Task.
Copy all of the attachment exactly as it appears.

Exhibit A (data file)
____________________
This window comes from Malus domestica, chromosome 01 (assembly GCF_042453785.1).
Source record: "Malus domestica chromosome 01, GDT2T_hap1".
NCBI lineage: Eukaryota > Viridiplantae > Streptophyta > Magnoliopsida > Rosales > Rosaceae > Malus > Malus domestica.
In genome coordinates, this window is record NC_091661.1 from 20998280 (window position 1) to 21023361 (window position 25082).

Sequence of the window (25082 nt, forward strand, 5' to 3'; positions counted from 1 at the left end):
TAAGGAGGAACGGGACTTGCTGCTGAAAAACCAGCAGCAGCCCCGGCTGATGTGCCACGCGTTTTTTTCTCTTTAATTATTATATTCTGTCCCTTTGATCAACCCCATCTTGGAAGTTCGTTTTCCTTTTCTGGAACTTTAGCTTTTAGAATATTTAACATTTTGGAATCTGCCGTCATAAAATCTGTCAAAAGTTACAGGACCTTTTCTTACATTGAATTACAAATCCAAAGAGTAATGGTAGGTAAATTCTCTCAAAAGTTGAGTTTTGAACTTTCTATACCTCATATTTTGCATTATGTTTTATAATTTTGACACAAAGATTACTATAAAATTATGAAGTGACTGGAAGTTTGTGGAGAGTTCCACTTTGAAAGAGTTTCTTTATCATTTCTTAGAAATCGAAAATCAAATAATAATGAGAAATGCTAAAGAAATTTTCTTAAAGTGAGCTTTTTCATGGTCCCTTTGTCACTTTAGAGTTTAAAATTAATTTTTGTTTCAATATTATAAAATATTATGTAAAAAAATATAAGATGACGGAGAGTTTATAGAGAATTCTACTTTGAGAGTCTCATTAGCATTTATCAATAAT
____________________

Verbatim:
This window comes from Malus domestica, chromosome 01 (assembly GCF_042453785.1).
Source record: "Malus domestica chromosome 01, GDT2T_hap1".
NCBI lineage: Eukaryota > Viridiplantae > Streptophyta > Magnoliopsida > Rosales > Rosaceae > Malus > Malus domestica.
In genome coordinates, this window is record NC_091661.1 from 20998280 (window position 1) to 21023361 (window position 25082).

Sequence of the window (25082 nt, forward strand, 5' to 3'; positions counted from 1 at the left end):
TAAGGAGGAACGGGACTTGCTGCTGAAAAACCAGCAGCAGCCCCGGCTGATGTGCCACGCGTTTTTTTCTCTTTAATTATTATATTCTGTCCCTTTGATCAACCCCATCTTGGAAGTTCGTTTTCCTTTTCTGGAACTTTAGCTTTTAGAATATTTAACATTTTGGAATCTGCCGTCATAAAATCTGTCAAAAGTTACAGGACCTTTTCTTACATTGAATTACAAATCCAAAGAGTAATGGTAGGTAAATTCTCTCAAAAGTTGAGTTTTGAACTTTCTATACCTCATATTTTGCATTATGTTTTATAATTTTGACACAAAGATTACTATAAAATTATGAAGTGACTGGAAGTTTGTGGAGAGTTCCACTTTGAAAGAGTTTCTTTATCATTTCTTAGAAATCGAAAATCAAATAATAATGAGAAATGCTAAAGAAATTTTCTTAAAGTGAGCTTTTTCATGGTCCCTTTGTCACTTTAGAGTTTAAAATTAATTTTTGTTTCAATATTATAAAATATTATGTAAAAAAATATAAGATGACGGAGAGTTTATAGAGAATTCTACTTTGAGAGTCTCATTAGCATTTATCAATAAT